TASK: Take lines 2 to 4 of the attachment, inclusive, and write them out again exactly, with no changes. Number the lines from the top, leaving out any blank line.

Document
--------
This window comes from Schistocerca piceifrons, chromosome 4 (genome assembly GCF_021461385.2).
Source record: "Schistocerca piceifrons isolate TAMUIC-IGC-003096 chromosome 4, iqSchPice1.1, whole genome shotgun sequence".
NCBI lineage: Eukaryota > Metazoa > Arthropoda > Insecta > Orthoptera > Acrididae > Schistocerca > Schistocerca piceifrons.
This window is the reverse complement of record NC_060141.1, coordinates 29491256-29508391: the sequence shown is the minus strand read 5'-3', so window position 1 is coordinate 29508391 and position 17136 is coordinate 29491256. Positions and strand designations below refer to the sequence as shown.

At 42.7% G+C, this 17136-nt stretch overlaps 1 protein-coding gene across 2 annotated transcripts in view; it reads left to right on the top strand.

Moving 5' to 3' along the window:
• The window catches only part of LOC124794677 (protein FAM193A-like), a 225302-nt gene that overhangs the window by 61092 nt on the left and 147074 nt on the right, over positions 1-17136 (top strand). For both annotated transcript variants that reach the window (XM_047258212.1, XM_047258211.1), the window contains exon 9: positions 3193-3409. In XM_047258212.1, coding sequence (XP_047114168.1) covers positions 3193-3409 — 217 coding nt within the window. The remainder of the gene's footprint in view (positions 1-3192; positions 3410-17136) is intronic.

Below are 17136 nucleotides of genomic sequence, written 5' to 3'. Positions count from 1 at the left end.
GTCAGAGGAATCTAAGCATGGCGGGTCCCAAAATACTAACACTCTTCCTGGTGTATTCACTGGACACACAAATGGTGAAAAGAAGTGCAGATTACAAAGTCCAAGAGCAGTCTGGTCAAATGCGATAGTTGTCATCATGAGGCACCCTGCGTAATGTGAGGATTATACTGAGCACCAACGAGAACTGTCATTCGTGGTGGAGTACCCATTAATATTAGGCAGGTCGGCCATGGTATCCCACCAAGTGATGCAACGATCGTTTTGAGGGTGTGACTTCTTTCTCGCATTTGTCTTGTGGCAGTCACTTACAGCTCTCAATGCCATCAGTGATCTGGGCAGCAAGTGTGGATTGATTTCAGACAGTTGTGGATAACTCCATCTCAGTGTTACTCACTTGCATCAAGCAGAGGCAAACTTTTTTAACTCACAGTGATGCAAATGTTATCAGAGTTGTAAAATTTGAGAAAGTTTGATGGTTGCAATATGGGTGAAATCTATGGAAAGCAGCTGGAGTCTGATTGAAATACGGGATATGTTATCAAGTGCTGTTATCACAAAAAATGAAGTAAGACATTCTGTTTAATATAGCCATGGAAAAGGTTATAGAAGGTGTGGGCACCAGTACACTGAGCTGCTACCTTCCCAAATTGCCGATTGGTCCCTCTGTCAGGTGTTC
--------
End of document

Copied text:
Source record: "Schistocerca piceifrons isolate TAMUIC-IGC-003096 chromosome 4, iqSchPice1.1, whole genome shotgun sequence".
NCBI lineage: Eukaryota > Metazoa > Arthropoda > Insecta > Orthoptera > Acrididae > Schistocerca > Schistocerca piceifrons.
This window is the reverse complement of record NC_060141.1, coordinates 29491256-29508391: the sequence shown is the minus strand read 5'-3', so window position 1 is coordinate 29508391 and position 17136 is coordinate 29491256. Positions and strand designations below refer to the sequence as shown.